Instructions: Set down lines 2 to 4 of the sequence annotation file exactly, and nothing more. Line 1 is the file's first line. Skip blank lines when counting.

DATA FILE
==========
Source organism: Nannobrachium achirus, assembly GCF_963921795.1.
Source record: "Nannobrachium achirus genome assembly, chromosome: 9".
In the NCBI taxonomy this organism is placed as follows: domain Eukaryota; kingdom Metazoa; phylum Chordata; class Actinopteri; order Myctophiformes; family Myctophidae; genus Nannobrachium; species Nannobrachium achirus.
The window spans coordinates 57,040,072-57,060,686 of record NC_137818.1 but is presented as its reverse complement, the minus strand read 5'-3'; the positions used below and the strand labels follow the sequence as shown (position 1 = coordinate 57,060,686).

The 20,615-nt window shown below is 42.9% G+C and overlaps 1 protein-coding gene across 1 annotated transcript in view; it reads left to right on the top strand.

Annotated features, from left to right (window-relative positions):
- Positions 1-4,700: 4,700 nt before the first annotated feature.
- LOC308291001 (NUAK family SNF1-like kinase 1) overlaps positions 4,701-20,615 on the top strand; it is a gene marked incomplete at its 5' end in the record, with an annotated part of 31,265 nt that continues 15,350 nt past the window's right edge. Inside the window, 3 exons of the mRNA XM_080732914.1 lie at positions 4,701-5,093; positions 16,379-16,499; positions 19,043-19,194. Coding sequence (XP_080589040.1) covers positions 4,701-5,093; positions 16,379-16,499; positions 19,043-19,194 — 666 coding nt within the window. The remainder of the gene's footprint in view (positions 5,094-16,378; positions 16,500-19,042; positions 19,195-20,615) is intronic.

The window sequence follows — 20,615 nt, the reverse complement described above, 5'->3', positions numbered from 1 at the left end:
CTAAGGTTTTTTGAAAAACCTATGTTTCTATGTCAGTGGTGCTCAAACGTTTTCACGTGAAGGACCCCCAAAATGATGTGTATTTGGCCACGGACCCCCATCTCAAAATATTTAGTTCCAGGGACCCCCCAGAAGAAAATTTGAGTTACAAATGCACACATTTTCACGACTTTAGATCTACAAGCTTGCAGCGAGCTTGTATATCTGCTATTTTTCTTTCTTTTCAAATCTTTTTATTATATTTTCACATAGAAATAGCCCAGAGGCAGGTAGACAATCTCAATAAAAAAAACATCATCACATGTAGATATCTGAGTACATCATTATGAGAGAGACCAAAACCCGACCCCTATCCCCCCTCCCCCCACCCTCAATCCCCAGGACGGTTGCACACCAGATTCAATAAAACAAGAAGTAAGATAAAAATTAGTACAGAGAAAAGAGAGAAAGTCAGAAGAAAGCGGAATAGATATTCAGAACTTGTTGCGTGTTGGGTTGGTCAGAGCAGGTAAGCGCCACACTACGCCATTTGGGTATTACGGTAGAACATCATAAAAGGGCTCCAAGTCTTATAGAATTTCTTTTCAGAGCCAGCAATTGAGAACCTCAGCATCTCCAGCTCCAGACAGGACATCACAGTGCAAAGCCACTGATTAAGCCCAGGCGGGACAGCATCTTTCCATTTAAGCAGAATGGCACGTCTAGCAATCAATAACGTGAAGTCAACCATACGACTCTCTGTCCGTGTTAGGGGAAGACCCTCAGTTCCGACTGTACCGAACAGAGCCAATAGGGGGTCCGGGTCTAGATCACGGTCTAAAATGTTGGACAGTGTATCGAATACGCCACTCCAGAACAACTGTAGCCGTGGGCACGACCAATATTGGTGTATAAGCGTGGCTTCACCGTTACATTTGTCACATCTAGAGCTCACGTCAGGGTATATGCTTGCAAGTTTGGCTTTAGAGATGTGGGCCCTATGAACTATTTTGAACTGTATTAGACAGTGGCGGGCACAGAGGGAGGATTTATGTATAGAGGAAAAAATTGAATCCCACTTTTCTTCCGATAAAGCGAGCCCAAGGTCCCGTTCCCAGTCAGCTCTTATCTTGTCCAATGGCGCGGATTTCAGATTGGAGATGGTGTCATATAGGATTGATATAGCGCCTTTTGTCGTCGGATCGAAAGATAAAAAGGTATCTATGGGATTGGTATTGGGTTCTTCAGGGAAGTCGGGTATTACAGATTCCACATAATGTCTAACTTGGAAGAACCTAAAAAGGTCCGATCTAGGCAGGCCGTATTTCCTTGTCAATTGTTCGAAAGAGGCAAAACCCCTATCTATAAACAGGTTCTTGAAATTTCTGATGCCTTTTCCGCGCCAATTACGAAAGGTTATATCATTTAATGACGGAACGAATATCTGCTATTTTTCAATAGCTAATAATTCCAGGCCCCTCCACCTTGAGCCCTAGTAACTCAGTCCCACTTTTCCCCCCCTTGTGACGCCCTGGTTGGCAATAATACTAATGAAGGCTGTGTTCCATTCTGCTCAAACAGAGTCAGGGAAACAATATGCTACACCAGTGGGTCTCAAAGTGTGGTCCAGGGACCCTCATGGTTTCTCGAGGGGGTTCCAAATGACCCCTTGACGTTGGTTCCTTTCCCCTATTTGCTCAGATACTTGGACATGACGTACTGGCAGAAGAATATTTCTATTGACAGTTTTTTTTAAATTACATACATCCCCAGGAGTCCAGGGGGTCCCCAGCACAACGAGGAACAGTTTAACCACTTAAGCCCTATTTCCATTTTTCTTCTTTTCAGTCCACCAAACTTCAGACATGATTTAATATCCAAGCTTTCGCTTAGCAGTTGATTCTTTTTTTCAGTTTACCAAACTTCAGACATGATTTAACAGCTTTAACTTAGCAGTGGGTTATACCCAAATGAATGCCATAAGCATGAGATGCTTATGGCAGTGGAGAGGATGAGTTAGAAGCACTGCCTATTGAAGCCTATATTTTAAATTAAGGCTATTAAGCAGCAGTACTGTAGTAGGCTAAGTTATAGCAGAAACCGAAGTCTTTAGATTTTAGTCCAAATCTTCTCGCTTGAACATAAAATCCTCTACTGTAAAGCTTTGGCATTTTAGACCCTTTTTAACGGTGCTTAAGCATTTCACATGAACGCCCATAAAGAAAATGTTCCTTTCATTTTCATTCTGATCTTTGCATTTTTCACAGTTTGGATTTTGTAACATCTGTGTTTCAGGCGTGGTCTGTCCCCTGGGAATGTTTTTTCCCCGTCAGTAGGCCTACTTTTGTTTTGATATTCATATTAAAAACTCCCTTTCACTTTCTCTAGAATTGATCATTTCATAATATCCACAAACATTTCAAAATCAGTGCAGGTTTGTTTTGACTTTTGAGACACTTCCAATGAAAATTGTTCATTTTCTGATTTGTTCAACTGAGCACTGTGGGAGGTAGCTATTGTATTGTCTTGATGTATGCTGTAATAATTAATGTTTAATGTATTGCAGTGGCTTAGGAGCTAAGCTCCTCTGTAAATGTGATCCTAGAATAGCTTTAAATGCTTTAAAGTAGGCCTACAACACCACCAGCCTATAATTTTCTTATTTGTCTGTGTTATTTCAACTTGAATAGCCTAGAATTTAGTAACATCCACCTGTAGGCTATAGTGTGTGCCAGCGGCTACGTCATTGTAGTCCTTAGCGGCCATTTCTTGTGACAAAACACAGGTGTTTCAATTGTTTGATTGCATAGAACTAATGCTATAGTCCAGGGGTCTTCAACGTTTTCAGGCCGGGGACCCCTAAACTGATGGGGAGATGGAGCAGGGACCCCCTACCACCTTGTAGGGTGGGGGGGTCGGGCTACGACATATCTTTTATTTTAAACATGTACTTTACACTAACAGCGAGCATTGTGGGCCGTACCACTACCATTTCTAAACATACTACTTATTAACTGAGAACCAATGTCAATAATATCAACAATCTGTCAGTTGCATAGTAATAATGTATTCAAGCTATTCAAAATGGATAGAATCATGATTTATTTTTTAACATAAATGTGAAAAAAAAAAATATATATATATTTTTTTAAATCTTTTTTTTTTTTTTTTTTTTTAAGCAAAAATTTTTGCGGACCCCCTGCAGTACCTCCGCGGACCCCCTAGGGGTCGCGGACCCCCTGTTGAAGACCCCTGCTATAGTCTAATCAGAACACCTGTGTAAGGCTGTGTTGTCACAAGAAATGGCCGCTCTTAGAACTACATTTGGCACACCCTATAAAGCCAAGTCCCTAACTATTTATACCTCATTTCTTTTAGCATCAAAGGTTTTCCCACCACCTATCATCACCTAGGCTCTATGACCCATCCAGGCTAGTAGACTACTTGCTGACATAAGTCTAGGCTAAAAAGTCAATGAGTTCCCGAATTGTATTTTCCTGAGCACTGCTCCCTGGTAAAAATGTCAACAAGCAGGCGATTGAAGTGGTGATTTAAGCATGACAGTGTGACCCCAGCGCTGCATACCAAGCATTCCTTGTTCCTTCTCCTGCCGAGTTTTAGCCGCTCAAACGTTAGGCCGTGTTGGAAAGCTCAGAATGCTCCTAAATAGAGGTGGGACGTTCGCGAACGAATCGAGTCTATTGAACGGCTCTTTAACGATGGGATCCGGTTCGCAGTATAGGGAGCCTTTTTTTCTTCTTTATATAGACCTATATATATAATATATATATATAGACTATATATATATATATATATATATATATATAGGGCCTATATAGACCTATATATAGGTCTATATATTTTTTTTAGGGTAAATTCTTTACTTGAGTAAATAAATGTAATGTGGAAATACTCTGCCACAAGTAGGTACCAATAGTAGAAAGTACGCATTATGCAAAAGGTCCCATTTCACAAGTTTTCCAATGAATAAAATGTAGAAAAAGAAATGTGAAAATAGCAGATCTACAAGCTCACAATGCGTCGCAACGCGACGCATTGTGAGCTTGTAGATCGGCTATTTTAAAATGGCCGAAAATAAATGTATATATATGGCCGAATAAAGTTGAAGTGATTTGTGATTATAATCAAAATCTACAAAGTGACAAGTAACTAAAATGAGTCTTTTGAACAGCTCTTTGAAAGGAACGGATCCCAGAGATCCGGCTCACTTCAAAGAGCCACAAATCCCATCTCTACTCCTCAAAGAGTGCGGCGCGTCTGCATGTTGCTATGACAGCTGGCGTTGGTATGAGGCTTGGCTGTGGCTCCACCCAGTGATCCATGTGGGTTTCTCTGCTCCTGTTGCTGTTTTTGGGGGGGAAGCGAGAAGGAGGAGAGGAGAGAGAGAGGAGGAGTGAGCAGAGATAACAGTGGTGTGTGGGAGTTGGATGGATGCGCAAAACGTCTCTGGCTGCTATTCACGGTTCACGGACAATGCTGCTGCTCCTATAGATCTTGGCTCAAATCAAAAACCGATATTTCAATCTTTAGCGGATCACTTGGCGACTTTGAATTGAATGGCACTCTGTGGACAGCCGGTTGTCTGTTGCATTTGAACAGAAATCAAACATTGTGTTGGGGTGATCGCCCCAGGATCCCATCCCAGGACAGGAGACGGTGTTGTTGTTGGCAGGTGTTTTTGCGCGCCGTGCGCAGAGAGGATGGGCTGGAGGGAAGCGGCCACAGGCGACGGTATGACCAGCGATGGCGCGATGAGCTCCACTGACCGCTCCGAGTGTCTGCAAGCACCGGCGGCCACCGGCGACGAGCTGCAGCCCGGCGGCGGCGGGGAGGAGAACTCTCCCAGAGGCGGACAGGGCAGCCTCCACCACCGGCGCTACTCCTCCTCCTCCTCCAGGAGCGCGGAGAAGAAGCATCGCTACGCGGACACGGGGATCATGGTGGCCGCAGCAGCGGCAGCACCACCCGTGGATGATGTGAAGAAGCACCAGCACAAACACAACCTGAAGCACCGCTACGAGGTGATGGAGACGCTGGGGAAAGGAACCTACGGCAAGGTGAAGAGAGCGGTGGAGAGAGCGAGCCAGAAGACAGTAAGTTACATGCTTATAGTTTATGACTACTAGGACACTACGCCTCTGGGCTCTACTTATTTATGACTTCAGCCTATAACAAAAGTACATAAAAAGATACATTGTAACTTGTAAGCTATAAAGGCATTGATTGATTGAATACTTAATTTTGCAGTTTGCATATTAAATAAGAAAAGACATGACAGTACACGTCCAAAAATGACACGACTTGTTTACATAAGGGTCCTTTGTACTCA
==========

Source record: "Nannobrachium achirus genome assembly, chromosome: 9".
In the NCBI taxonomy this organism is placed as follows: domain Eukaryota; kingdom Metazoa; phylum Chordata; class Actinopteri; order Myctophiformes; family Myctophidae; genus Nannobrachium; species Nannobrachium achirus.
The window spans coordinates 57,040,072-57,060,686 of record NC_137818.1 but is presented as its reverse complement, the minus strand read 5'-3'; the positions used below and the strand labels follow the sequence as shown (position 1 = coordinate 57,060,686).